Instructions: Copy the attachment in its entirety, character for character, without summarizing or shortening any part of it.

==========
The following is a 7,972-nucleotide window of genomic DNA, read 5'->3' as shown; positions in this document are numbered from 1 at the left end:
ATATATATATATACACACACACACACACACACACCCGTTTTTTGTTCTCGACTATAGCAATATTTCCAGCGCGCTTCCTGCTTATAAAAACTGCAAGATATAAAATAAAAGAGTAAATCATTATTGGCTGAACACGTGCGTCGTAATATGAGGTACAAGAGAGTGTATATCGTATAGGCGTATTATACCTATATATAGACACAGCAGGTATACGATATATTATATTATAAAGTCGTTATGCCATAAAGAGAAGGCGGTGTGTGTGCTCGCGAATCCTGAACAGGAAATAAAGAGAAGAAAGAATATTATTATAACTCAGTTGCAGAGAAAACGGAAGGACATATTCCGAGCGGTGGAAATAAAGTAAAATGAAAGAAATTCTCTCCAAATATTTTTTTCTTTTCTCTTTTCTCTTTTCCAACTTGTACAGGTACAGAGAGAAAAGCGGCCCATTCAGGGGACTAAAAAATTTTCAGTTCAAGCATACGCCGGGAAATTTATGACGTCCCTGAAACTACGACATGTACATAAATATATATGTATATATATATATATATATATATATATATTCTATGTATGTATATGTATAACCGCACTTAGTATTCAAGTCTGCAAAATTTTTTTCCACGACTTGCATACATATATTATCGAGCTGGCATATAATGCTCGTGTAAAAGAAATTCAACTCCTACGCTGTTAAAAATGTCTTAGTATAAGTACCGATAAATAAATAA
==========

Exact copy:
The following is a 7,972-nucleotide window of genomic DNA, read 5'->3' as shown; positions in this document are numbered from 1 at the left end:
ATATATATATATACACACACACACACACACACACCCGTTTTTTGTTCTCGACTATAGCAATATTTCCAGCGCGCTTCCTGCTTATAAAAACTGCAAGATATAAAATAAAAGAGTAAATCATTATTGGCTGAACACGTGCGTCGTAATATGAGGTACAAGAGAGTGTATATCGTATAGGCGTATTATACCTATATATAGACACAGCAGGTATACGATATATTATATTATAAAGTCGTTATGCCATAAAGAGAAGGCGGTGTGTGTGCTCGCGAATCCTGAACAGGAAATAAAGAGAAGAAAGAATATTATTATAACTCAGTTGCAGAGAAAACGGAAGGACATATTCCGAGCGGTGGAAATAAAGTAAAATGAAAGAAATTCTCTCCAAATATTTTTTTCTTTTCTCTTTTCTCTTTTCCAACTTGTACAGGTACAGAGAGAAAAGCGGCCCATTCAGGGGACTAAAAAATTTTCAGTTCAAGCATACGCCGGGAAATTTATGACGTCCCTGAAACTACGACATGTACATAAATATATATGTATATATATATATATATATATATATATATTCTATGTATGTATATGTATAACCGCACTTAGTATTCAAGTCTGCAAAATTTTTTTCCACGACTTGCATACATATATTATCGAGCTGGCATATAATGCTCGTGTAAAAGAAATTCAACTCCTACGCTGTTAAAAATGTCTTAGTATAAGTACCGATAAATAAATAA